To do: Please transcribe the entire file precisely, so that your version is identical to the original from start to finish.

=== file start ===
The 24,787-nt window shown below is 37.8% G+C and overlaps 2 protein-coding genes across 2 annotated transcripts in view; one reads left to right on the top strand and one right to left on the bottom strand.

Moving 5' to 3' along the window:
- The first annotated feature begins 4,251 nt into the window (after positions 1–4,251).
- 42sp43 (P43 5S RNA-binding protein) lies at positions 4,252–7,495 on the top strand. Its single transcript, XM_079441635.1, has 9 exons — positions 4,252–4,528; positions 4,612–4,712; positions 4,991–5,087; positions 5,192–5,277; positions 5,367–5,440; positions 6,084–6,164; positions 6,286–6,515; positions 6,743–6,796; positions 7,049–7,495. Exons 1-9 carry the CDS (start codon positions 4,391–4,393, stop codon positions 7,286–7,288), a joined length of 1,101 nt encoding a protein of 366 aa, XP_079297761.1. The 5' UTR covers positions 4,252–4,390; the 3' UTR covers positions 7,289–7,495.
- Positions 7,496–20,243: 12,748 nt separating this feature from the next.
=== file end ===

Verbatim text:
The 24,787-nt window shown below is 37.8% G+C and overlaps 2 protein-coding genes across 2 annotated transcripts in view; one reads left to right on the top strand and one right to left on the bottom strand.

Moving 5' to 3' along the window:
- The first annotated feature begins 4,251 nt into the window (after positions 1–4,251).
- 42sp43 (P43 5S RNA-binding protein) lies at positions 4,252–7,495 on the top strand. Its single transcript, XM_079441635.1, has 9 exons — positions 4,252–4,528; positions 4,612–4,712; positions 4,991–5,087; positions 5,192–5,277; positions 5,367–5,440; positions 6,084–6,164; positions 6,286–6,515; positions 6,743–6,796; positions 7,049–7,495. Exons 1-9 carry the CDS (start codon positions 4,391–4,393, stop codon positions 7,286–7,288), a joined length of 1,101 nt encoding a protein of 366 aa, XP_079297761.1. The 5' UTR covers positions 4,252–4,390; the 3' UTR covers positions 7,289–7,495.
- Positions 7,496–20,243: 12,748 nt separating this feature from the next.